Cooler weather ushers in new pest threats

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Greg Baumann
Greg Baumann

When fall takes full hold and the temperatures dip closer and closer to the freezing mark, the landscape surrounding healthcare facilities changes – and it's not just the falling leaves that are different.

The pest landscape shifts across the country during the fall. Here is a snapshot of the pests that are active during the fall months throughout the different regions of the country:

Southeast

Pest threats: Spiders, roaches, lady bugs, kudzu bugs, rodents and ants.

Atlantic States

Pest threats: Stinkbugs, lady bugs, crickets, rodents and spiders.

Northeast

Pest threats: Stinkbugs, spiders, roaches, lady bugs, kudzu bugs and rodents.

Midwest

Pest threats: Box elder bugs, lady bugs, spiders and rodents.

South Central U.S.

Pest threats: Crickets, ground beetles, rodents, birds, spiders and ants.

Pacific States  

Pest threats: Spiders, ants, rodents and cockroaches.

Many fall pests, such as lady bugs, stink bugs, kudzu bugs and box elder bugs, are considered occasional invaders. Some of these non-native insects like the Asian lady bug were introduced here to combat another pest problem, but they have actually become pests themselves, spreading throughout the country, displacing native insect populations and becoming a nuisance to people.

These invaders typically do not pose any physical threat to humans or building structure; however they can pester your patients and guests, which in turn can hurt your reputation and bottom line.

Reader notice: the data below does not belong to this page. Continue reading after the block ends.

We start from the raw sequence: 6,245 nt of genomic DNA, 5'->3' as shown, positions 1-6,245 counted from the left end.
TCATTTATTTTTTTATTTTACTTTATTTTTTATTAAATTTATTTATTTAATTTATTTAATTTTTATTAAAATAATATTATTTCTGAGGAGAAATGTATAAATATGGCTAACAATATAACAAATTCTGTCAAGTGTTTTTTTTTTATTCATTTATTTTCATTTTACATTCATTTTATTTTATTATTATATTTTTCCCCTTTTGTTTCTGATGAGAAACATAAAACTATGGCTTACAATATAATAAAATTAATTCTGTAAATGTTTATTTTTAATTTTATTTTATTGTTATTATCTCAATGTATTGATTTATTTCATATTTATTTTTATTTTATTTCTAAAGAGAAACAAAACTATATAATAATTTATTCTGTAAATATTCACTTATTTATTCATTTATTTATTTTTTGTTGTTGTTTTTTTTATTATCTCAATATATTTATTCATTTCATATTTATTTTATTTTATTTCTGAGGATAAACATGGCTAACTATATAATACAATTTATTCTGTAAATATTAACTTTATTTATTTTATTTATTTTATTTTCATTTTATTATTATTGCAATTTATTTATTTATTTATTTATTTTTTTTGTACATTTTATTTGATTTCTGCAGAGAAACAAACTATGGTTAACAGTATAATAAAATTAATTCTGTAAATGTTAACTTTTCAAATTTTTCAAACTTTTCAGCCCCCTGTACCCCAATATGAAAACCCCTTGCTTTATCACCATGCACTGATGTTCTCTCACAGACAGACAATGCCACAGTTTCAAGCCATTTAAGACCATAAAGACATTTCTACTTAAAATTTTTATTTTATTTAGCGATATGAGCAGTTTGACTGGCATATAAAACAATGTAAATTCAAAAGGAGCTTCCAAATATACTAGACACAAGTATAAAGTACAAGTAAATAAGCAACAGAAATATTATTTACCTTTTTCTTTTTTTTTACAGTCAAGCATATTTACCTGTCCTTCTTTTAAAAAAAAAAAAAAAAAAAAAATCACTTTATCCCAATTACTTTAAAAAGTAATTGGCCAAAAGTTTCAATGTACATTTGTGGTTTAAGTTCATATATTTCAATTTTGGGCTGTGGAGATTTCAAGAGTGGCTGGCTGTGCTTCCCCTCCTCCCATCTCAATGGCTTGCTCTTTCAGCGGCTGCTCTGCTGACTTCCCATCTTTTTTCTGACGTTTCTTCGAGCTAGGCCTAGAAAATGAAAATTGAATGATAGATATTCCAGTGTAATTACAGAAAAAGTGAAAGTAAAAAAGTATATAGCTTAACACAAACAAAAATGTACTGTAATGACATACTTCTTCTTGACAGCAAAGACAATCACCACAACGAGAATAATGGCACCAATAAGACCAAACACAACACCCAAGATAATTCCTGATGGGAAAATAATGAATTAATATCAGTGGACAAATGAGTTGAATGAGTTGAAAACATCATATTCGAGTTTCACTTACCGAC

Occasional invaders are mostly drawn to facilities in the fall to find a warm place to survive through the colder temperatures. Once inside of your facility, they typically go into hiding in wall voids, behind baseboards and in storage areas. If temperatures heat up briefly, they may emerge from their hiding places and become more active inside your facility. You may even spot some invaders on the south- and west-facing walls of your facility — where the sun hits — searching for warmth.

Usually, these pests won't become too active until springtime rolls around. When temperatures heat up, these pests leave their hiding places – often in greater numbers thanks to fast reproduction – searching for a way to get back outside.

Fall invaders can be difficult to control once inside because their hiding places are scattered and hidden. Fortunately, implementing Integrated Pest Management (IPM) tactics throughout the year can keep these fall invaders out of your buildings. IPM takes a proactive approach to pest management through an ongoing cycle of inspection, prevention and monitoring.

Exclusion is an important component of any IPM program and is the first step in keeping fall invaders out. Seal cracks and crevices with caulk and mesh to eliminate entry points and harborage areas for pests around the exterior of your facility. Tightly seal doors and windows with weather stripping and make sure window and door screens fit securely. Automatic doors and mounted fans at your high-traffic entrances will make it even harder for pests to sneak in.

Encourage your staff to keep watch for pest activity both inside and out of your facility – talk with a pest management provider about setting up training for your staff on how to spot and help prevent activity. Together with your pest management provider, you can build a strong IPM partnership that can keep both native and foreign pests from spending the cold months at your facility.

Greg Baumann is Vice President of Training and Technical Services for Orkin.  A degreed chemist and licensed pest management professional, his global pest management experience spans 30 years.  For more information, e-mail gbaumann@orkin.com or visit www.orkincommercial.com

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